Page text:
Q. No liens at all? The title, free, goes from the Federal Government?

THE PRESIDENT: It is up to the Federal Government to keep the title to it.

Q. Would not that penalize the communities which do build their own? Would any community build its own?

THE PRESIDENT: I am talking about the communities that haven't got any at all—no hospital at all. This northern area that I am talking about has six hospitals, and if it wants a seventh hospital, it has enough money to build it and pay for it itself.

Just the same thing as talking of matching on the question of education. The States of New York, Massachusetts and Illinois ought not to have any aid from the Federal Government for schools but Georgia and Mississippi and Alabama, South Carolina and Arkansas, I think, need some aid because they have not the realty values down there to build schools and run them. You take the State of Georgia—some of you were down with me this year. You remember the Atlanta papers? There were great headlines every morning: "State Schools Will Probably Close Down the First of January." This information was given to me when we were down there. They have kept open through December because the Governor borrowed $400,000, I think, from the State highway fund. There is your problem. We rich people up here do not visualize it.

Q. A group of newspapers in Cleveland, with the cooperation of the Police Department, has organized what they call, an "Industrial Safety Council" for the prevention of sabotage. They say this is being done with the encouragement of the Federal Government through Naval Intelligence. It has aroused a great deal of opposition from labor, which thinks this is a move for labor espionage. Will you say what the policy is?

THE PRESIDENT: I never heard of the particular thing. Of course the policy is a very simple one. What is labor going to do if in a plant employing 10,000 people there are ten potential-what do they call them?—saboteurs? Now, there is no attack on those 10,000 people employed there, but it is very distinctly the duty of the Federal Government to ferret out these potential saboteurs. That is just plain common sense.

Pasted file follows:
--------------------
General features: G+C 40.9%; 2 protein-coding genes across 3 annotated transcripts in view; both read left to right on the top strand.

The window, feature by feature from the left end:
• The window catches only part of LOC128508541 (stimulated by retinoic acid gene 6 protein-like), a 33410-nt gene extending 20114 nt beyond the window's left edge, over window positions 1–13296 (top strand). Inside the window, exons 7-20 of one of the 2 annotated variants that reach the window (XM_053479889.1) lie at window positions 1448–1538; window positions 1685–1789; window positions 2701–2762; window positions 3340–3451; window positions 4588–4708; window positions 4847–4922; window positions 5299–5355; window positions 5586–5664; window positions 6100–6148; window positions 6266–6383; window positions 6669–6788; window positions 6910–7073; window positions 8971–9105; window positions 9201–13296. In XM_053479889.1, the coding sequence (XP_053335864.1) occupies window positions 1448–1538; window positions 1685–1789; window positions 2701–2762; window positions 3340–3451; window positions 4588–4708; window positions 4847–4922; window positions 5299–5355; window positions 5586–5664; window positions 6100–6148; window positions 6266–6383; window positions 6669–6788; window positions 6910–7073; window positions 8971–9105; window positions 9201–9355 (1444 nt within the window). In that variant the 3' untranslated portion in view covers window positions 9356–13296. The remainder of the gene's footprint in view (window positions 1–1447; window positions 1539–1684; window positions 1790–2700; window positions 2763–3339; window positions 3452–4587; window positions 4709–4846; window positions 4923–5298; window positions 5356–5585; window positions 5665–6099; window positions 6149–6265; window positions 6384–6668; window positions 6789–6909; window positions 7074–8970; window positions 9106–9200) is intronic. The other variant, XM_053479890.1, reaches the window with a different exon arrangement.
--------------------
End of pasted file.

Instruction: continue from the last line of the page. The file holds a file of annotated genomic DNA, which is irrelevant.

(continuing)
Q. It is necessary to have the industries themselves work with the cooperation of the local authorities?

THE PRESIDENT: Yes, sure; and labor. Heavens, the other 9,990 people have a duty as employees to help the Government find the ten.

Q. Mr. President, will you discuss this Ohio soup kitchen proposal?

THE PRESIDENT: I do not think there is anything to discuss, If and when any city finds itself with a lot of people who are starving and it is proved to the Federal Government, the Federal Government will try to do what it has said right along it would do, and that is to keep people from starving. The obvious way of doing that is to do it the way we operate during a flood disaster or an earthquake or something like that. We use the Red Cross, we use the W.P.A., we use the non-military part of the Army, which means camp kitchens that are drawn upon in any disaster.

Q. 'The Federal Government would not move in that area voluntarily? You would have to be informed by the Governor of the State? Is that clear to you?

THE PRESIDENT: No. If there are a lot of starving people and it is proved, there is no question of the Governor or anybody else. We will just carry out the policy of the Federal Government.

Q. Have you seen any such proof from Ohio as this?

THE PRESIDENT: No. That is merely a restatement of what we have been saying for the last seven years. . . .

Q. Several weeks ago a reporter asked you if Mr. Garner's candidacy made any difference in your plans. In view of the statement made yesterday by Secretary Ickes and the Attorney General regarding Progressive-Liberal coalitions, is there anything you can say today?

THE PRESIDENT: The easiest way to put it is—please excuse the language and do not quote it— I am too damned busy [laughter], literally, to be talking about potential events a long, long way off. I have other things I think are more important for the Nation at the present time, foreign affairs and certain domestic issues which are right to the core.

In other words, I fortunately have, as some of you have been kind enough to intimate, two things, a sense of proportion and a sense of timing. (Laughter)

Q. You sat up all night on that one.

THE PRESIDENT: Yes. (Laughter)

MR. GODWIN: Thank you, Mr. President.

Q. Merry Christmas!

THE PRESIDENT: Oh, yes; I forgot. A Merry Christmas to you all!

Franklin D. Roosevelt, Press Conference Online by Gerhard Peters and John T. Woolley, The American Presidency Project